Impressions de France - A travel movie through the French countryside with a classical music soundtrack.
The streets of the United Kingdom area contains one building for each century of British history. The largest structure, a recreation of the royal Hampton Court Palace in southwest London, is a massive patchwork of different periods' architecture, since it was successively expanded to compete with the French palace of Versailles. Look around to find the adorable little thatched roof house which is a model of Anne Hathaway’s cottage in Stratford-upon-Avon. Anne was the wife of William Shakespeare. There is also a traditional hedge maze, patterned after the the Somerleyton Hall Maze in Lowestoft, that dates back to 1846. Don't miss the iconic red British phone booths too!
Keep an eye out for the World Showcase Players, who perform a version Arthur's Quest for the Holy Grail which is an audience-participation comedy sketch.
The United Kingdom stage is where you'll find The British Revolution, a Beatles tribute band. Check the Times Guide for the schedule.
The Canada pavilion contains mountains, Indian wood carvings, and the (fake) hotel that all represent various regions of Canada. Victoria Gardens was inspired by Butchart Gardens in Victoria in British Columbia, while the Hotel du Canada features a 19th-century chateau-style design. Near the base of the hotel is a village-like scene that recalls the Maritime Provinces. The totem pole was carved in 1998 by David Boxley, working "on-stage" in front of guests at the Canadan pavilion.
O Canada! - A Circle-Vision 360 movie narrated by Martin Short, named after Canada's national anthem.
Between the United Kingdom and Canada pavilions is the stage for Off Kilter, a hard-driving Celtic rock band with kilts and a bagpiper. Check your Times Guide for the time they play.
Here is a complete list of Epcot entertainment.
There are a number of tours that get you out of the normal guest areas and up close and personal with the aquarium and its inhabitants. Call +1 407 WDW-TOUR (939-8687) to book a tour.
DiveQuest - This is a special opportunity for certified SCUBA divers only. This is the tour that allows you to swim amongst the fish, sharks, turtles, etc. That also means you become part of the show, as the people inside Sea Base and in the Coral Reef restaurant will be watching you. All diving equipment is provided; but you may bring your own dive mask. This is a 3 hour experience, with approximately 40 minutes of which is in the water. You must be 10 or older and have proof of SCUBA certification. Children who are ages 10-14 that are SCUBA certified must be accompanied by a SCUBA certified adult. $175/person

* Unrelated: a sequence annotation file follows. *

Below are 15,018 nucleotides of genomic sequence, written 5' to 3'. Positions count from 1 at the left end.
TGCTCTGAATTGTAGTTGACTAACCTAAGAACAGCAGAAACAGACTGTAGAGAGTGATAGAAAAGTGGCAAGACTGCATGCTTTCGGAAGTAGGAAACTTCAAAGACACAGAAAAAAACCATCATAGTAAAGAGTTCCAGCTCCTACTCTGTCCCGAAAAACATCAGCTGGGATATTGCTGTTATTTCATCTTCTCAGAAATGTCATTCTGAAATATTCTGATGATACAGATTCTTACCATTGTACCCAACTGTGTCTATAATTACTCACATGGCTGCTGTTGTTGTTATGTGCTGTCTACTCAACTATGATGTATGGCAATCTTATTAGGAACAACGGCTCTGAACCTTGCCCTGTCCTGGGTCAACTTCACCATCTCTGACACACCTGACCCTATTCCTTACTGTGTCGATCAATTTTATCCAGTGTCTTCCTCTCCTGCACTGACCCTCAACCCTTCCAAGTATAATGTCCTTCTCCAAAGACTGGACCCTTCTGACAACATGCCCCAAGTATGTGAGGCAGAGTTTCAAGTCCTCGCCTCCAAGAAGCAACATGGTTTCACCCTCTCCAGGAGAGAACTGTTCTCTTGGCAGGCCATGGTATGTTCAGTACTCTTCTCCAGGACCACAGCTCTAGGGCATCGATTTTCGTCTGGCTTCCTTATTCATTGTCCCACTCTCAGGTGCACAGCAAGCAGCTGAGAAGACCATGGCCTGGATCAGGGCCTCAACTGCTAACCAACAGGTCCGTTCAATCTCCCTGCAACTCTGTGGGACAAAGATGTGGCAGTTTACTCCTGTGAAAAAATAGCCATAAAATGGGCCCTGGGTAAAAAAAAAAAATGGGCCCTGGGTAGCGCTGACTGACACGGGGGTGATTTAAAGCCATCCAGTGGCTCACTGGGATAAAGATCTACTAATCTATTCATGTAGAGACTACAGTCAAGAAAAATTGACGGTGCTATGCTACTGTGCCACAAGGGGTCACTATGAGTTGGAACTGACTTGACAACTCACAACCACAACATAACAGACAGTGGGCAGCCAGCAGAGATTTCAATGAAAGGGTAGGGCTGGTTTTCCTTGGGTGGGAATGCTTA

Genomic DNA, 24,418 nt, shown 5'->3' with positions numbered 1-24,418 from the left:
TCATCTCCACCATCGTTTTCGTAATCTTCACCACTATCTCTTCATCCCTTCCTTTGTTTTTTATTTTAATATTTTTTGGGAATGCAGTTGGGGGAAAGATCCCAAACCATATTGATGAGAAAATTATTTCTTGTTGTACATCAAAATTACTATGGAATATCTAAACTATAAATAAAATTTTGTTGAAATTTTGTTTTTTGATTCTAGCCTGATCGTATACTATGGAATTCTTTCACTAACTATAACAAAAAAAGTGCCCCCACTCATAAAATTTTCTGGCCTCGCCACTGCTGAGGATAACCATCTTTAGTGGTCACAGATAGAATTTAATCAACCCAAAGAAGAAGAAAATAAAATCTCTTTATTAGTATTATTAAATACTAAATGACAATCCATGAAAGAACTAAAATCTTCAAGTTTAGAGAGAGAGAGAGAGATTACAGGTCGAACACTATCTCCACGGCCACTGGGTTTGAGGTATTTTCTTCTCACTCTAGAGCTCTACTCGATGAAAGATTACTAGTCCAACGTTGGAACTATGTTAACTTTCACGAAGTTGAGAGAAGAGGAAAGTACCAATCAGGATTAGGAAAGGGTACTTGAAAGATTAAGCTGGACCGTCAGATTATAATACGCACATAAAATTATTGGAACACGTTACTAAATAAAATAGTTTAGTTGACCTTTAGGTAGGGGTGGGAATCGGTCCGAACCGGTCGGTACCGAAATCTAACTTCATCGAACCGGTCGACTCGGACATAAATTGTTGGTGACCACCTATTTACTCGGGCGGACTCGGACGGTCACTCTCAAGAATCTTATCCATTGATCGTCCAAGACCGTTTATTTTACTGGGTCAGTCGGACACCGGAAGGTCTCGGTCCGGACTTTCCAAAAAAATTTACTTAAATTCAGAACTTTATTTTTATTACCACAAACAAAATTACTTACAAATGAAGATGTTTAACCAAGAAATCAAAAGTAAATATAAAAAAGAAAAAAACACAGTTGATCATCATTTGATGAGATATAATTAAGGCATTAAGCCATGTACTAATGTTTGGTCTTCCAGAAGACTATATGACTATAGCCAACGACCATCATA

Dolphins in Depth - Learn about the aquarium's dolphin population, including how they are trained and the research that's going on to learn more about them. Then get waist-deep in the aquarium for a chance to interact with the dolphins themselves (though contact is not guaranteed; the dolphins can choose whether or not to participate). Wetsuits are provided for this 3 hour experience. You must be 13 or older. $194/person
Seas Aqua Tour - This is a rare chance to snorkel along the surface of the 5.7 gallon saltwater tank. You will have the opportunity to learn about the dozens of species in residence, and then view them up-close as you swim with them. The snorkel system uses supplied air; instruction and wetsuits provided. This experience lasts 2.5 hours, 30 minutes of which is in the water. You must be 8 or older to enjoy this experience. $140/person
Here is a link for more Epcot tours.
IllumiNations: Reflections of Earth - At park closing, enjoy this extravagant display of fireworks, lasers, fountains and electric lighting over the World Showcase Lagoon.
Kidcot Fun Stops - Designed for preschoolers, there are 13 of these stations throughout the park where the little ones can create a memory to take home. Each World Showcase pavilion, plus one at The Land and one at The Seas with Nemo & Friends have these stations. Kids can meet cast members from around the world and decorate paper-puppets of Duffy the Disney Bear with elements specific to each location.
Kim Possible World Showcase Adventure - An interactive adventure that is designed to be both entertaining and educational. Use your official "Kimmunicator" (look for the kiosks throughout the park) to receive messages from Kim and her Team Possible to help with your task: save the world from villains in one of the seven World Showcase pavilions (Mexico, Norway, China, Germany, Japan, France, United Kingdom)
Epcot is home to two annual festivals, several concert series, and an annual holiday presentation.
Candlelight Processional (at the America Gardens Theater in World Showcase) - November 25 - Dec. 30, 2011. Every night a celebrity narrator reads the Christmas story accompanied by a 50-piece orchestra and a choir.
Epcot International Flower & Garden Festival (parkwide) Mar 2 - May 15, 2011. With millions of flowers on display Epcot is a sight to see in the spring. Check out the butterfly garden, attend horticultural demonstrations and instructional programs, and new this year is the Pixie Hollow Fairy Garden display. Almost every pavilion has a special event or feature during the festival. Weekend nights, the Flower Power Concert Series at the America Gardens Theater features classic rock and pop musicians from the 60s and 70s. Click on the link to see the full schedule.